On August 12, 1990, fossil hunter Susan Hendrickson discovers three huge bones jutting out of a cliff near Faith, South Dakota. They turn out to be part of the largest-ever Tyrannosaurus rex skeleton ever discovered, a 65 million-year-old specimen dubbed Sue, after its discoverer.
Amazingly, Sue’s skeleton was over 90 percent complete, and the bones were extremely well-preserved. Hendrickson’s employer, the Black Hills Institute of Geological Research, paid $5,000 to the land owner, Maurice Williams, for the right to excavate the dinosaur skeleton, which was cleaned and transported to the company headquarters in Hill City. The institute’s president, Peter Larson, announced plans to build a non-profit museum to display Sue along with other fossils of the Cretaceous period.
In 1992, a long legal battle began over Sue. The U.S. Attorney’s Office claimed Sue’s bones had been seized from federal land and were therefore government property. It was eventually found that Williams, a part-Native American and member of the Cheyenne River Sioux tribe, had traded his land to the tribe two decades earlier to avoid paying property taxes, and thus his sale of excavation rights to Black Hills had been invalid. In October 1997, Chicago’s Field Museum purchased Sue at public auction at Sotheby’s in New York City for $8.36 million, financed in part by the McDonald’s and Disney corporations.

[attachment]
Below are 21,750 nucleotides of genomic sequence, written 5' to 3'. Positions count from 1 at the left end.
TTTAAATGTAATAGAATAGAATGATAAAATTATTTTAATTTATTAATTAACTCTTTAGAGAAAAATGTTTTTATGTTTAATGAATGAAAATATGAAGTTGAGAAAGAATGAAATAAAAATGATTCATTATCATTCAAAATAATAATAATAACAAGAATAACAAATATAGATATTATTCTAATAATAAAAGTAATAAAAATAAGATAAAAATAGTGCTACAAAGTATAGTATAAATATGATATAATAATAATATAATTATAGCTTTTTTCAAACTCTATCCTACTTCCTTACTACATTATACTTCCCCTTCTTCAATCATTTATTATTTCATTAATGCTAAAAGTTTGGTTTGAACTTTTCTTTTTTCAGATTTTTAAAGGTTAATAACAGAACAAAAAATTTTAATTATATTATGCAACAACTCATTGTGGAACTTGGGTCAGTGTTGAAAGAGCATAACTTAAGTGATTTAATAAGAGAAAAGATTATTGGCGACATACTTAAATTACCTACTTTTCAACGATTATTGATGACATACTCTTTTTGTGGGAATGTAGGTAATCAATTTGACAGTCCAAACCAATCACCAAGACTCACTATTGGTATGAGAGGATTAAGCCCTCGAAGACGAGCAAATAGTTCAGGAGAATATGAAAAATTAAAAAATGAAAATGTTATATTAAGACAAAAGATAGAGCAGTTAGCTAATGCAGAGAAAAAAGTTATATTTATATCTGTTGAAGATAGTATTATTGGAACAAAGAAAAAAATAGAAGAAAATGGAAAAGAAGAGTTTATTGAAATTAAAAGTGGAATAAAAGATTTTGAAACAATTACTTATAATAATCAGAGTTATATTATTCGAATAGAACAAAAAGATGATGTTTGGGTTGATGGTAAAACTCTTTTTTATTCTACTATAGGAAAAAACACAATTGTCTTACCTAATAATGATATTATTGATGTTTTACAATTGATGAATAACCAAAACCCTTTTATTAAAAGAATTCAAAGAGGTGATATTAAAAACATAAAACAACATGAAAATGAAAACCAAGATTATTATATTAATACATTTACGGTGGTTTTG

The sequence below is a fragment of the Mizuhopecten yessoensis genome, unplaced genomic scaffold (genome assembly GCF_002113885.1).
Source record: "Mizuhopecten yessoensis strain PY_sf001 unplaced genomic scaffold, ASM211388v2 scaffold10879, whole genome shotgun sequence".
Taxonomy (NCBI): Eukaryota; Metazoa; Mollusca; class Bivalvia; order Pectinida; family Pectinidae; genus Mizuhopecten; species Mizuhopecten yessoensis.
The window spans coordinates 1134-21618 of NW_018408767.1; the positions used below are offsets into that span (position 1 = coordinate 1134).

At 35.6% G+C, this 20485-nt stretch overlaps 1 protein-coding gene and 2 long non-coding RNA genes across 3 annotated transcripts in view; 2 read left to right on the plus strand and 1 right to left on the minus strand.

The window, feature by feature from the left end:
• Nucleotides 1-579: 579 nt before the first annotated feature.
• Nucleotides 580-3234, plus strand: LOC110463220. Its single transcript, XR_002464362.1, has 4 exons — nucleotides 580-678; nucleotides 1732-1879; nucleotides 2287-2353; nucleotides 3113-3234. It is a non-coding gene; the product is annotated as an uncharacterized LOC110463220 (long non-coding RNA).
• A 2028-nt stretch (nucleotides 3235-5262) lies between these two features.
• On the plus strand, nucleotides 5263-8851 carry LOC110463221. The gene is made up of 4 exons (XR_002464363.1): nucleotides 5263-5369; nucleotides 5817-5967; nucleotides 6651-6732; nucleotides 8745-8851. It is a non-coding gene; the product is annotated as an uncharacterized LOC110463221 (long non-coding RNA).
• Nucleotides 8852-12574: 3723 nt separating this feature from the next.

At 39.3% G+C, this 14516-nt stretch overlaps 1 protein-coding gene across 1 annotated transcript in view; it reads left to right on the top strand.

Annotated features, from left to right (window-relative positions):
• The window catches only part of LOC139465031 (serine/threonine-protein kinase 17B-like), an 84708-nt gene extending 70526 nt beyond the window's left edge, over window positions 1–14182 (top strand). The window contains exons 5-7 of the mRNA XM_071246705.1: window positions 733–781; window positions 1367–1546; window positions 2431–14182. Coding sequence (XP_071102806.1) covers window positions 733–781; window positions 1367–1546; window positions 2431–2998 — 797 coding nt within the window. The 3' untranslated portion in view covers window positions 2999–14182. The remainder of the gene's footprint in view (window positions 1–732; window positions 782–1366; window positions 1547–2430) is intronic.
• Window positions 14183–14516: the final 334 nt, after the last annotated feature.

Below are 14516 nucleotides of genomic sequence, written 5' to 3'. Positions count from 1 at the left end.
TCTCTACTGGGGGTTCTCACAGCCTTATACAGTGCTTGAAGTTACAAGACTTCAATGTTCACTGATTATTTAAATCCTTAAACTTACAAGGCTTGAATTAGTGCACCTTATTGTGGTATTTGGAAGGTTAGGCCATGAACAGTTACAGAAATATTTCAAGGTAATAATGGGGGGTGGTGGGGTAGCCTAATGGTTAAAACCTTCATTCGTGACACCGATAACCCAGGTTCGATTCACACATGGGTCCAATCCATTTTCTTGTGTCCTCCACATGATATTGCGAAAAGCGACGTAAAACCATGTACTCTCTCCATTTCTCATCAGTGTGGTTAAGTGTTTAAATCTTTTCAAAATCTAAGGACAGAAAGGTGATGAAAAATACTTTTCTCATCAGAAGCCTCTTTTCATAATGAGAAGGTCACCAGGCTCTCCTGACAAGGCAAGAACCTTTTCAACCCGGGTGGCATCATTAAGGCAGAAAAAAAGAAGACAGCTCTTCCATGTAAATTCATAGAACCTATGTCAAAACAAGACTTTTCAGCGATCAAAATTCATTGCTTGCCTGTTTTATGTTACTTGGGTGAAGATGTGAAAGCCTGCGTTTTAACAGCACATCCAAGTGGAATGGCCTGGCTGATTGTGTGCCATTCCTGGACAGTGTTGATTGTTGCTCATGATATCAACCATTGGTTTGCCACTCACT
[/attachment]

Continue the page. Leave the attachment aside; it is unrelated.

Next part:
Sue’s skeleton went on display at the Field Museum in May 2000. The tremendous T.rex skeleton—13 feet high at the hips and 42 feet long from head to toe, with a 2,000-pound skull and 58 teeth—is displayed in a special exhibition space.
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